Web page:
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Lost children of Ulaanbaatar

By M.OYUNGEREL

“Lost Children of Heaven II”, a group exhibition, is on view at 976 Art Gallery through January 15.
Aiming to raise public awareness through art, the exhibition is being organized for the second time by the Mongolian Contemporary Art Support Association and the Embassy of the United States in Ulaanbaatar. When it was first presented in 2013, the exhibition focused on socioeconomic issues. This year, “Lost Children of Heaven” is targeting the life-threatening air pollution levels in Ulaanbaatar.
The U.S. Ambassador to Mongolia, Jennifer Galt, gave opening remarks at the exhibition. She spoke about the main points concerning cooperation between Mongolia and the U.S. on important issues such as air pollution, and the significance of art in public understanding. “Artistic expression knows no geographical boundaries, just as air pollution knows no geographical boundaries,” Galt said.
“We talk a lot, but we are here, witnessing that emotions are far more powerful than words,” said head of the air quality department at the Ulaanbaatar Mayor’s Office Ch.Batsaikhan, later specifying that air pollution is a public issue. “As our great leader D.Sukhbaatar said, ‘Each and every one of us has a role’. This exhibition leads people to pay attention to the sore points, and will contribute greatly to solving the problem,” he said.
The exhibition consists of mixed media projects, paintings, installation, video, and photography from six artists. Doctor A.Enkhjargal, a member of the Mongolian Public Health Professionals’ Association, gave basic information and statistics about air pollution to the artists, which triggered a thought-provoking exhibition.
The hall welcomes the viewer with a work by the youngest participating artist, Tugssaruul. Tugssaruul graduated from the National University of Mongolia in physics. “Although he’s not a professional designer, he is as good as a professional,” said B.Gantuya, the director of 976 Art Gallery. His photo manipulations included the juxtaposition of fresh and polluted air, which remind us that we have a choice between the two.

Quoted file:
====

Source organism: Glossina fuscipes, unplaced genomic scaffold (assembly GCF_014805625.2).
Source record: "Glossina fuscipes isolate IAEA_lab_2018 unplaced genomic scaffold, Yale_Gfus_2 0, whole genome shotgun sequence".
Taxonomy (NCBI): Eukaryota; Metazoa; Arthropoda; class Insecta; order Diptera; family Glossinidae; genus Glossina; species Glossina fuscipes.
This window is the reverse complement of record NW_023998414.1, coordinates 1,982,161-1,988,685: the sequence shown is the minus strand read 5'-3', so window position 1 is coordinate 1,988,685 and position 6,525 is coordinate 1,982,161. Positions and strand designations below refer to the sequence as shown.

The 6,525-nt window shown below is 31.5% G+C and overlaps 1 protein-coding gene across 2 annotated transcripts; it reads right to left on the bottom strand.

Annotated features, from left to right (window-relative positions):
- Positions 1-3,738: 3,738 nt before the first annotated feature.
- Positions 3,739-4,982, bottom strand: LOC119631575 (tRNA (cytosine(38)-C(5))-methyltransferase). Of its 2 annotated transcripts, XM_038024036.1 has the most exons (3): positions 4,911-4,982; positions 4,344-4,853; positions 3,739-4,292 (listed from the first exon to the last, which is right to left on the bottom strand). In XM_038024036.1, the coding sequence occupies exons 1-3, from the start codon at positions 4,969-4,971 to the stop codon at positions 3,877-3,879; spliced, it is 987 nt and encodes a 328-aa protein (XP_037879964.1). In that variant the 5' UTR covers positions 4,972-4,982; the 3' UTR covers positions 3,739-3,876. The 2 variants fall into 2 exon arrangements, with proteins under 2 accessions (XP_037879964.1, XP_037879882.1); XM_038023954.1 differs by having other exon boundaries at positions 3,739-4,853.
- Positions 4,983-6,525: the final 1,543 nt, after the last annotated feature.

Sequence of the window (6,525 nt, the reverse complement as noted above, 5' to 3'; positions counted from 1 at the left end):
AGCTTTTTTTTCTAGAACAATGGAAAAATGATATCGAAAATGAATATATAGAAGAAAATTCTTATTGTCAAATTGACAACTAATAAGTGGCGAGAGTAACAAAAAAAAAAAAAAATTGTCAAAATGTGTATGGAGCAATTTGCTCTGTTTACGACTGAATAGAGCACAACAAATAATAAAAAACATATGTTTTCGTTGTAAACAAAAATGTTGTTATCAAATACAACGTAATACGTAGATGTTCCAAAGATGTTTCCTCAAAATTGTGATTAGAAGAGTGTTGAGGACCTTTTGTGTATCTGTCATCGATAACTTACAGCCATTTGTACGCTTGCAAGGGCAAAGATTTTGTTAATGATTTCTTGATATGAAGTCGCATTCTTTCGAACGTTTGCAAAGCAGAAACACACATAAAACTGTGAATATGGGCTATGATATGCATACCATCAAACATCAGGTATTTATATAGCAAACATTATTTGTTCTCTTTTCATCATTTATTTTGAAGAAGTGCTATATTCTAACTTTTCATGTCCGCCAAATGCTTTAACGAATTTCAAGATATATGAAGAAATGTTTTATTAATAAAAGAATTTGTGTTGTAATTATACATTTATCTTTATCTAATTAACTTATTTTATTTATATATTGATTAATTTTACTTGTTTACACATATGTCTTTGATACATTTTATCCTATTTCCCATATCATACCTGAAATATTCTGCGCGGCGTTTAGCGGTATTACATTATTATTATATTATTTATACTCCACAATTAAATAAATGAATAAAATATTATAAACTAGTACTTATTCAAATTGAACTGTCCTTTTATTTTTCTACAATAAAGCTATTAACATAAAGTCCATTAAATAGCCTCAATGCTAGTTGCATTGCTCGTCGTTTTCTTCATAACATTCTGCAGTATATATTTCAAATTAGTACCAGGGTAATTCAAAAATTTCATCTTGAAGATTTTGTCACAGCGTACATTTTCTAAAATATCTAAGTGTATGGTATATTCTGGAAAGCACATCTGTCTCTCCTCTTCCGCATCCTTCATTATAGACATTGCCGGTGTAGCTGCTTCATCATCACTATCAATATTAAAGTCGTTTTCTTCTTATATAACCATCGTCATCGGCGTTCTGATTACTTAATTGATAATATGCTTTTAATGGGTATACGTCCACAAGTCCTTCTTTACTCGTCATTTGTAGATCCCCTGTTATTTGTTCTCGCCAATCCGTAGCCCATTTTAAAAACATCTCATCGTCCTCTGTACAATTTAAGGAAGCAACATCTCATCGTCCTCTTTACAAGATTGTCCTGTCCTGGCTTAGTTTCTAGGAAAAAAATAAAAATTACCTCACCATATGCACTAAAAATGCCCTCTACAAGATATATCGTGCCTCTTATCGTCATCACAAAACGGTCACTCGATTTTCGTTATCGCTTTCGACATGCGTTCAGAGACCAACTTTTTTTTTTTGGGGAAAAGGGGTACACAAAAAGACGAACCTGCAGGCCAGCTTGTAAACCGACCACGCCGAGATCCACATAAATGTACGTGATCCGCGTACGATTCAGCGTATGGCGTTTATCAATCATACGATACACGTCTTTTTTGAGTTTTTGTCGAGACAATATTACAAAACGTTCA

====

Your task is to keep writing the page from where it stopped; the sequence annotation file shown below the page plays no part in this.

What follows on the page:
The story of a hardworking ant fighting air pollution was written by B.Temuulen, a student at the Central University of Finance and Economy in China. She was chosen as the winner of an essay competition that the gallery held for the exhibition. The story is available in both Mongolian and English in the hall.
T.Enkhbold, who presented work for the Venice Biennale, participated with an installation. “I wanted to show that overconsumption is pulling people apart and degrading the environment,” the artist said.
B.Munkhtsetseg, a master of Mongol zurag technique, drew inspiration from a friend with cancer. A diptych presents parts of a bald woman in gray, intending to show that the spirit can win over the body.
After participating in the Beijing Biennale, Ts.Tuvshinjargal worked on her piece “Inside Out”. She found an image of the lungs of a person who had died from complications linked to air pollution in Sydney, Australia. The image was transferred to a self portrait, with contrasting images divided by mirrors. The work shows what a face would look like if our skin, instead of our lungs, were severely damaged by air pollution. “The mirrors signify repetition. I am a representative of this society and everyone is facing this problem. By laying out the effects outside of the body, people easily understand the harms of this polluted air,” said Ts.Tuvshinjargal.
In the recesses of the gallery is a video piece by five artists, D.Bayarkhuu, J.Gantulga, Ts.Davaajargal, D.Dorjderem, and G.Munkhbolor. The work shows the effects of air pollution on a human body. The toxic gases in the bones, the lungs, and in the brain made me think of the stress that covers the Ulaanbaatar population as thickly as the smoke and is, in fact, caused by the smoke.
The opening of the exhibition included performance art by B.Chinbat. The piece was titled “Ulaanbaatar’s Electrocardiography”. He painted with a broom to the sound of a violin played by E.Munkh-Erdene, lead violinist at the Tchaikovsky Concert Hall. “My work is related to mothers and children, due to a high miscarriage and mortality rate in unborn children. A child’s lungs, as white and spotless as the canvas at the beginning of the performance, are scarred by the pollutants in the air. The broom I used to paint with represents the need to clean up all the smoke,” said B.Chinbat.
The name and the focus of the exhibition made me think that we might be children from heaven lost in the thick smoke of Ulaanbaatar.

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Posted by on Dec 23 2015. Filed under Arts & Culture. You can follow any responses to this entry through the RSS 2.0. You can skip to the end and leave a response. Pinging is currently not allowed.

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